In all three studies, at 12 weeks, 87 to 90 percent of patients treated with Taltz saw a significant improvement of their psoriasis plaques (PASI 75). In addition, 81 to 83 percent of patients treated with Taltz achieved sPGA 0 or 1. The majority of patients treated with Taltz, 68 to 71 percent, achieved virtually clear skin (PASI 90) and 35 to 42 percent of patients saw complete resolution of their psoriasis plaques (PASI 100, sPGA 0). Among those patients treated with placebo, 7 percent or fewer achieved PASI 75, 7 percent or fewer achieved sPGA 0 or 1, 3 percent or fewer achieved PASI 90 and 1 percent or fewer achieved PASI 100 and sPGA 0. Taltz was also statistically superior to U.S.-approved etanercept at all skin clearance levels, including PASI 75 and sPGA 0 or 1 at 12 weeks. In an integrated analysis of the U.S. sites in the two active comparator studies – UNCOVER-2 and UNCOVER-3 – the respective response rates for Taltz vs. U.S.-approved etanercept were 87 percent vs. 41 percent for PASI 75 and 73 percent vs. 27 percent for sPGA 0 or 1.

Also in March, Lilly announced a change to the primary endpoint for the EXPEDITION3 clinical trial, a Phase III study of solanezumab in people with mild Alzheimer’s dementia. The original study design included co-primary endpoints of cognition and function – measured by ADAS-Cog14 and ADCS-iADL, respectively. Emerging scientific evidence supports the idea that cognitive decline precedes and predicts functional decline in Alzheimer’s disease, particularly in earlier stages of the disease. Thus, Lilly decided to amend the EXPEDITION3 trial to include a single primary endpoint of cognition (ADAS-Cog14). Functional outcomes will be measured during the trial in the same manner as previously designed, using both the ADCS-iADL and the FAQ (Functional Assessment Questionnaire). These two functional outcomes will now be considered key secondary endpoints for the EXPEDITION3 study.

In April, Lilly and AstraZeneca announced that AMARANTH, a Phase II/III study of AZD3293, an oral beta secretase cleaving enzyme inhibitor currently in development as a potential treatment for early Alzheimer’s disease, will continue to Phase III of the Phase II/III seamless trial. The AMARANTH independent data monitoring committee recommended the study continue without modification after a scheduled interim safety analysis was conducted. The analysis was not designed to review efficacy.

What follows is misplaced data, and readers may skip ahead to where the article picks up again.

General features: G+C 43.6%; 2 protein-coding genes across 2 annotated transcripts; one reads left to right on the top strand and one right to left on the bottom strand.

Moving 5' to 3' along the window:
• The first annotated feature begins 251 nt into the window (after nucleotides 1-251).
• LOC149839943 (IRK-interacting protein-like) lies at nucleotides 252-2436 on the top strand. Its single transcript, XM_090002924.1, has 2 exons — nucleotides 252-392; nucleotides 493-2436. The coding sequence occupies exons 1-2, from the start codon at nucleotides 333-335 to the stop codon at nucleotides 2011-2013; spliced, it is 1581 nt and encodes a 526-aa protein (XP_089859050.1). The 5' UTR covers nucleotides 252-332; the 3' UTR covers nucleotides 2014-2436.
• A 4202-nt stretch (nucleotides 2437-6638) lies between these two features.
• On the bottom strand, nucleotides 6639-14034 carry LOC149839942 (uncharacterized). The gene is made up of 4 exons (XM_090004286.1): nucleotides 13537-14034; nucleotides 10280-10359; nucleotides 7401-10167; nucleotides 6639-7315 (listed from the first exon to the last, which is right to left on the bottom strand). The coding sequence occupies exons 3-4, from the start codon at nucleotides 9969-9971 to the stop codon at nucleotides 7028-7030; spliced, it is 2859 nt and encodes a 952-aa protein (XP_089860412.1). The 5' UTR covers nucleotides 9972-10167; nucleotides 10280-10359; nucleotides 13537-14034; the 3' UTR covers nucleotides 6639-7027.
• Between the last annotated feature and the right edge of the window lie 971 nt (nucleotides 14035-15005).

“This is an important and meaningful step forward on the path to better understand the Alzheimer’s puzzle,” Ferrell says. “We’d like to thank the AMARANTH participants and the trial investigators for taking part in this important study, and thank our colleagues at AstraZeneca for their partnership.”

AZD3293 has been shown in Phase I studies to reduce levels of amyloid beta in the cerebro-spinal fluid of people with Alzheimer’s and healthy volunteers. The progression of Alzheimer’s disease is characterized by the accumulation of amyloid plaque in the brain. BACE is an enzyme associated with the development of amyloid beta. Inhibiting BACE is expected to prevent the formation of amyloid plaque and eventually slow the progression of the disease.

Under the terms of their partnership agreement, AstraZeneca has received a milestone payment from Lilly now that AZD3293 has moved into Phase III testing. Lilly and AstraZeneca have also announced the planned initiation of a new Phase III trial for AZD3293. The trial, named DAYBREAK, will study the safety and efficacy of AZD3293 in people with mild Alzheimer’s dementia. DAYBREAK was scheduled to begin enrolling participants in the third quarter of 2016. FDA granted AZD3293 Fast Track status during August.